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Woods the player to beat at rain-softened Merion

Tiger Woods of the U.S. walks on the 14th fairway during a practice round for the 2013 U.S. Open golf championship at the Merion Golf Club i
Tiger Woods of the U.S. walks on the 14th fairway during a practice round for the 2013 U.S. Open golf championship at the Merion Golf Club i

By Mark Lamport-Stokes

ARDMORE, Pennsylvania (Reuters) - Merion Golf Club has been linked with some of the most iconic moments in championship golf and Tiger Woods will aim to add a chapter of his own at this week's U.S. Open where he is a heavy favorite.

A host of other players can lay claim to being genuine contenders for the year's second major, which begins on Thursday, but Woods is widely viewed as the likeliest winner based on his outstanding record and the often dominant form he has shown this season.

Though Woods did not fare well in his most recent start, languishing joint 65th in a field of 73 at the Memorial Tournament 10 days ago, he has triumphed four times on the 2013 PGA Tour and is clearly the player to beat at Merion.

"Tiger Woods is playing some awesome golf," fellow American Matt Kuchar, who won the Memorial title to give himself a significant boost for this week, told reporters on Wednesday.

"Winning four times already is just amazing. He seems to be back clicking again and when he's on, he can do things that most of the rest of us can't do. It's fun to have him playing well.

"But the great thing about the game of golf, anybody who tees it up has a chance to win. Every field we play on the PGA Tour, the top to bottom, there's a lot of strength."

Woods has revived memories of his glory days in the late 1990s and early 2000s with much of his play this year and he will be eager to end a major title drought dating back to his playoff victory at the 2008 U.S. Open.

Though the American world number one was bitterly disappointed with his overall game at the Memorial Tournament, and especially his putting, he has put that down as a blip in an otherwise successful season.

"I didn't really do much that I was real pleased about, but it was just one of those weeks," 14-times major champion Woods said. "It happens. And move on from there.

"I had a good week of practice last week at home. We had a tropical storm roll through there, I guess it was getting us ready for this one."

SEVERE THUNDERSTORMS

Bad weather has already been a huge factor at Merion with more than six inches (15cm) of rain saturating the area since Friday and severe thunderstorms have been forecast for the latter part of Thursday's opening round.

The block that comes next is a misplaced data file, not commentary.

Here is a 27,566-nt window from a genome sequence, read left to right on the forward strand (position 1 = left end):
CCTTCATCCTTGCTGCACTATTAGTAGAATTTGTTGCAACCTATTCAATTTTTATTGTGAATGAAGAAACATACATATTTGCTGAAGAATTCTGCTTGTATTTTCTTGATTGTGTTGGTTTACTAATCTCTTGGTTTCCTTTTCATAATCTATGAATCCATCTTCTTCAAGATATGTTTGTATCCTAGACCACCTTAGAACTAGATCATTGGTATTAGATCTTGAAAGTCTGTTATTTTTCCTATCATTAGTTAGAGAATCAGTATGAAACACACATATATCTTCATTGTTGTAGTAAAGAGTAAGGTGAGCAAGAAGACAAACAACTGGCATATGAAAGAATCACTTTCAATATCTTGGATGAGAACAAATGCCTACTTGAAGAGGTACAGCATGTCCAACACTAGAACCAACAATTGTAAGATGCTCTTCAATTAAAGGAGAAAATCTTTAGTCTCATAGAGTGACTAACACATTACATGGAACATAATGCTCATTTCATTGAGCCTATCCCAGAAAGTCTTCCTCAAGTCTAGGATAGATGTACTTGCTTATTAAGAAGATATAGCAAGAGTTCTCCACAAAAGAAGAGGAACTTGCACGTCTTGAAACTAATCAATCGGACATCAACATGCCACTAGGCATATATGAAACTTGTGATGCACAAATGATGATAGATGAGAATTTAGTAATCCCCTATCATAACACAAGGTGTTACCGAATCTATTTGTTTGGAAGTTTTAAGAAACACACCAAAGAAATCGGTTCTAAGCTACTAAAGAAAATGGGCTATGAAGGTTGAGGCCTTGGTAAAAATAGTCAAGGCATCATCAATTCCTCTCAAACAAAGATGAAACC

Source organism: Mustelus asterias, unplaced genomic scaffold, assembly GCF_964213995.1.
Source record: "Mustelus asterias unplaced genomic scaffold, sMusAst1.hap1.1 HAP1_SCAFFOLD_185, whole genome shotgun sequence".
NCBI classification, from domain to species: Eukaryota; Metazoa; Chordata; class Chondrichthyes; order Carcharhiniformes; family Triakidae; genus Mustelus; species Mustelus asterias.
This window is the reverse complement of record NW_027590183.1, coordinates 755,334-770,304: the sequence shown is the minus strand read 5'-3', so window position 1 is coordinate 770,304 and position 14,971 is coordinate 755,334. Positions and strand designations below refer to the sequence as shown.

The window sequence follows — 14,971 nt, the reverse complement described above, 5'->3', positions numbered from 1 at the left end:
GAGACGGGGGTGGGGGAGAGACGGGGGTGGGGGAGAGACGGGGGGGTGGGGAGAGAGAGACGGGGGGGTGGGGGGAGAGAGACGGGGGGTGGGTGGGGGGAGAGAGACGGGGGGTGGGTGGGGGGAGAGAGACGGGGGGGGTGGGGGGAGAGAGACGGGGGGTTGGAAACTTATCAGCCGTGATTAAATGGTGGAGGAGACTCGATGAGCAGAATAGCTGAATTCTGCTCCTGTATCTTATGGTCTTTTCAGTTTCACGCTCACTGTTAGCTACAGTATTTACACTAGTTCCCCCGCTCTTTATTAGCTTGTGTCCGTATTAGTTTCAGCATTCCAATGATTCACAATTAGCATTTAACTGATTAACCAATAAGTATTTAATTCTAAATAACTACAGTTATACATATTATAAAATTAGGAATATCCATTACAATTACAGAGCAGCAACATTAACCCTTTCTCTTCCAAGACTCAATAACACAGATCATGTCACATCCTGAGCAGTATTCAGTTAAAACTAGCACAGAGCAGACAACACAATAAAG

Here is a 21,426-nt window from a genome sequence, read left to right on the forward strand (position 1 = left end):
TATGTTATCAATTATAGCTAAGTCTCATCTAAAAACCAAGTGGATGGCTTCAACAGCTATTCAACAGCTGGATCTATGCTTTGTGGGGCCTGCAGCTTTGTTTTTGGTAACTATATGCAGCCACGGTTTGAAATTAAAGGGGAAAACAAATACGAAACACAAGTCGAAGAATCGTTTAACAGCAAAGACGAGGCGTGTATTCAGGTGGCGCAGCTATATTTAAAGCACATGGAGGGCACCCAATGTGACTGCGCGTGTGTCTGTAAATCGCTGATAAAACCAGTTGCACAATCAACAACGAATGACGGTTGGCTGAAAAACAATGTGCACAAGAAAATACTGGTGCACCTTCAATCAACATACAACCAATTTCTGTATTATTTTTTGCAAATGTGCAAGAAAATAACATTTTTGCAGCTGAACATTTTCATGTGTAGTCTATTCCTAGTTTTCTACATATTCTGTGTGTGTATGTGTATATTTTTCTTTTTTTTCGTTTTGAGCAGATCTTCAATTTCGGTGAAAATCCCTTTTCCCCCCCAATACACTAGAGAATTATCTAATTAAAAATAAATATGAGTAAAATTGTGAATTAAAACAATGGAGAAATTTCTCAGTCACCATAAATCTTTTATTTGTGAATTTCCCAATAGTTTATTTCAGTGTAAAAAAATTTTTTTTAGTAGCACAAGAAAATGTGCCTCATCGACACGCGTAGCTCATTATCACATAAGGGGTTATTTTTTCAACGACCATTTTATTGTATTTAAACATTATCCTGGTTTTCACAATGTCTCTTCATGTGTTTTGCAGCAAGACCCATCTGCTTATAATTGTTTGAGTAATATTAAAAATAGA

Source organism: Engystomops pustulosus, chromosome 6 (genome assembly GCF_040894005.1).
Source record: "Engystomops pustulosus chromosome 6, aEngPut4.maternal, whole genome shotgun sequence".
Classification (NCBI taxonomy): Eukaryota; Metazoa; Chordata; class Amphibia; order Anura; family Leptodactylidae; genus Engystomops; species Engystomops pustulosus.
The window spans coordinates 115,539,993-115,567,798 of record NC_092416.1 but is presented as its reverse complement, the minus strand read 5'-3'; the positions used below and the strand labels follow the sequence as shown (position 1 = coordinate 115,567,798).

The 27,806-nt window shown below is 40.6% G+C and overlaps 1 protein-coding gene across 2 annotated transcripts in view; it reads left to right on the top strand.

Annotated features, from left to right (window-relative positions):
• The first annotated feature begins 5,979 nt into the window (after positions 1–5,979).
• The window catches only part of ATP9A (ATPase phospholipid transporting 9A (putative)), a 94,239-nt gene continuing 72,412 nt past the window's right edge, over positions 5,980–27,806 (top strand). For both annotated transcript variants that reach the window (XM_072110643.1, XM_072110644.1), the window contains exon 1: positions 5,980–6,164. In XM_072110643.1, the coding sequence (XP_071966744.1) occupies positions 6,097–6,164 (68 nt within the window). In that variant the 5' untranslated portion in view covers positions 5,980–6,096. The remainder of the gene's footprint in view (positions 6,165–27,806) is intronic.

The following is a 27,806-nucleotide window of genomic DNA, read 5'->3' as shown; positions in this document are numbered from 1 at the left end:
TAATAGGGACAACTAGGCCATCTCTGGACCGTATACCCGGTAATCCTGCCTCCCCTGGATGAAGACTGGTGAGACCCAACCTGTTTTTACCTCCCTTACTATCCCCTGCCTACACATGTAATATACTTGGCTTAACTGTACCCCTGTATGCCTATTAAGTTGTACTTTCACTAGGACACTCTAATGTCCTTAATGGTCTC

"You're not going to see a firm U.S. Open this year," said twice former U.S. Open champion Ernie Els. "We're going to have a soft golf course ... all week.

"It means that if you're on your game you're going to have a lot of birdie putts. There are quite a few par-fours where you've just got to put it in the fairway ... then you've got quite a short second shot.

"I'm not going to say anybody is going to shoot a 62 at a U.S. Open, but you've got more birdie opportunities than ever."

Merion's iconic East Course will be hosting its fifth U.S. Open this week, but its first in 32 years after long being regarded as too short to host a major.

The par-70 layout located in the Philadelphia suburb of Ardmore has been stretched to 6,996 yards since Australian David Graham triumphed by three strokes in the 1981 edition, and Woods appreciates that precise shot-making is required for success.

This is a course, after all, where Bobby Jones completed his "grand slam" by winning the 1930 U.S. amateur, where Ben Hogan claimed the 1950 U.S. Open just 16 months after being involved in a near-fatal motor vehicle accident and where Lee Trevino beat Jack Nicklaus in a playoff to win the 1971 U.S. Open.

"If you look at the list of champions, they have all been really good shot-makers," said three-times U.S. Open champion Woods. "They have all been able to shape the golf ball.

"That's what it lends itself to. You have to be able to shape the golf ball, and you have to be so disciplined to play the course."

As ever at a U.S. Open, the ability to minimize errors and to stay patient on contoured greens and tight fairways flanked by thick, graduated rough will be defining traits in the make-up of this week's champion.

The list of potential winners is long and includes Masters champion Adam Scott of Australia, Englishmen Justin Rose and Luke Donald, 2010 winner Graeme McDowell of Northern Ireland and former Masters champion Zach Johnson, who is known for his brilliant wedge game.

Northern Irish world number two Rory McIlroy, the 2011 U.S. Open champion at Congressional, is another likely contender as he bids to claim his first tournament victory this season after winning five times worldwide last year.

(Editing by Greg Stutchbury)

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